so after i drive my car on a hott day it will shut off randomly then after sitting for a bit it will strt back up and shut off again, and no codes are being thrown
My car has 112000 miles.
My car has an automatic transmission.
This is a classic symptom of a module that is failing when it gets to hot. It could be as simple as a bad connection in a wiring harness. I’ve searched for any reports of this symptom for your Mazda, but this doesn’t appear to be a pattern failure for your year make and model. No matter. This is an easy diagnosis regardless.
The only challenge is recreating the problem. It requires a hot day and some driving to get it to fail. Once it fails, you need to see what is missing. Spark, fuel, injector pulse, a sensor has stopped working. Any electrical component is vulnerable to heat. Which one is failing when hot is what you need to figure out. Often times you can drive it with a scanner connected and monitor the data to see what is lost when it dies. Keep in mind, you will need more than a code reader that is sold at your local parts store. They often sell scanners, but they will be the more expensive scanners sitting or hanging next to the code readers.
The next challenge is what to monitor with the scanner. Most scanners will allow you to pick what PID (Parameter ID) data to monitor. This is necessary because most interfaces will have a large delay in data transfer if it is monitoring all the available PID’s at once. PID data is the term used by the manufacturers to describe data points your PCM (Powertrain Control Module) uses to make calculations.
I recommend choosing the crank sensor, cam sensor, RPM (Revolutions Per Minute), MAP sensor and or MAF sensor, and injector duty cycle. If the data from one of these fails or is out of spec, it is likely the problem. Of course, all these sensors are connected to the PCM. If the PCM is what’s failing, then this data will not be correct. Once you pinpoint what part of the system is failing, you will need to do some pinpoint tests while it is failing. Some vehicles utilize other modules to control ignition or injector pulse. There may not be one primary computer that is responsible for all of these PID’s. Because of this, you will need wiring diagrams. Not to mention access to a professional automotive information system to guide you in the testing of the suspected failed component.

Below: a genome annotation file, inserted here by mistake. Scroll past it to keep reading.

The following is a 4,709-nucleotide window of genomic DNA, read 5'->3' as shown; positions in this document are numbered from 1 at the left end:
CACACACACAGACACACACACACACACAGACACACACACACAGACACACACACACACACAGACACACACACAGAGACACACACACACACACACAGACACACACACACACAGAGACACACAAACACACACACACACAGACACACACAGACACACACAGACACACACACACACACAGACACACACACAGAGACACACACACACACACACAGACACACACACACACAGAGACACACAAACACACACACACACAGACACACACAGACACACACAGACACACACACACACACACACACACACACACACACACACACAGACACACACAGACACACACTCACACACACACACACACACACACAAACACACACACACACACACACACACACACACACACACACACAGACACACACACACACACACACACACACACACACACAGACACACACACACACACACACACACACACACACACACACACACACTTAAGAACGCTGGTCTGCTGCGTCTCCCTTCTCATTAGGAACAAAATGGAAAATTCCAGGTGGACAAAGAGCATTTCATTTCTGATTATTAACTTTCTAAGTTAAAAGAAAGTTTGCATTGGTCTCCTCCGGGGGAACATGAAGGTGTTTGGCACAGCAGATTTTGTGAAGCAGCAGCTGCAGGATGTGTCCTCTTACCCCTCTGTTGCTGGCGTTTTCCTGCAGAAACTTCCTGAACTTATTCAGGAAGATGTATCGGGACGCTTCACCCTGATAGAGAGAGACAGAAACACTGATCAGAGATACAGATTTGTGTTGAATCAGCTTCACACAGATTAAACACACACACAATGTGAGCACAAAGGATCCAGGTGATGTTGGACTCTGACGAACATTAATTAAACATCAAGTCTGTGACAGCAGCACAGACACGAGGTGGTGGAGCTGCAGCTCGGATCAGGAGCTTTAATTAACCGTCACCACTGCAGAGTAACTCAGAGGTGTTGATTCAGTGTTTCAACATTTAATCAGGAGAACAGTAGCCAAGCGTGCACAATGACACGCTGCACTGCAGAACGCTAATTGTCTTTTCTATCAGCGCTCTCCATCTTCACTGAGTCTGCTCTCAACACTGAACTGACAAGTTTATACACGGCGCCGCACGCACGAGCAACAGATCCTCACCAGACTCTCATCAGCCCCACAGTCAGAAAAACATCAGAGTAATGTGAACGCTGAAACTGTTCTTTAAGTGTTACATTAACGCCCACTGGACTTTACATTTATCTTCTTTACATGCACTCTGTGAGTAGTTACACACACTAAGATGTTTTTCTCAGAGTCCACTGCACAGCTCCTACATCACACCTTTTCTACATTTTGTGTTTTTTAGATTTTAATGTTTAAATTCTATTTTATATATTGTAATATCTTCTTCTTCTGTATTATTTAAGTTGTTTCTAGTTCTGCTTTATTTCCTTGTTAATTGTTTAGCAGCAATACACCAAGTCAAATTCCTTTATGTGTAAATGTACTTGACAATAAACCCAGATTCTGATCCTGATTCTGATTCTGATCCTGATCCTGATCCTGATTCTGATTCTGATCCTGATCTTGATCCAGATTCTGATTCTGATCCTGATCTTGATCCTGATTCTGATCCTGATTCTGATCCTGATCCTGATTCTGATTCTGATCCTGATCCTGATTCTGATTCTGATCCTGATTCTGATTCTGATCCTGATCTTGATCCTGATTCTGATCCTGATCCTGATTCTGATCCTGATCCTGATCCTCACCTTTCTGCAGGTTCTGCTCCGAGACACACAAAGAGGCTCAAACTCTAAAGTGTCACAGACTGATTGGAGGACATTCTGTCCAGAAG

I recommend Alldata for your information system. They offer access to information for one vehicle for one year for around $25. Keep in mind, navigating this software isn’t something that comes quickly. It will take time just to learn how to find the information you need.
If you find your unable to find the information you need, you will need to have technician diagnose your vehicles stalling issue. Keep in mind, this can be a time consuming process due to the nature of the failure.
What ever you decide, this is the basic process involved. Keep in mind, the knowledge and experience to diagnose this problem involves a thorough understanding of all automotive systems. If you feel you do, give it a shot. If not, give us a call so we can set up an appointment.
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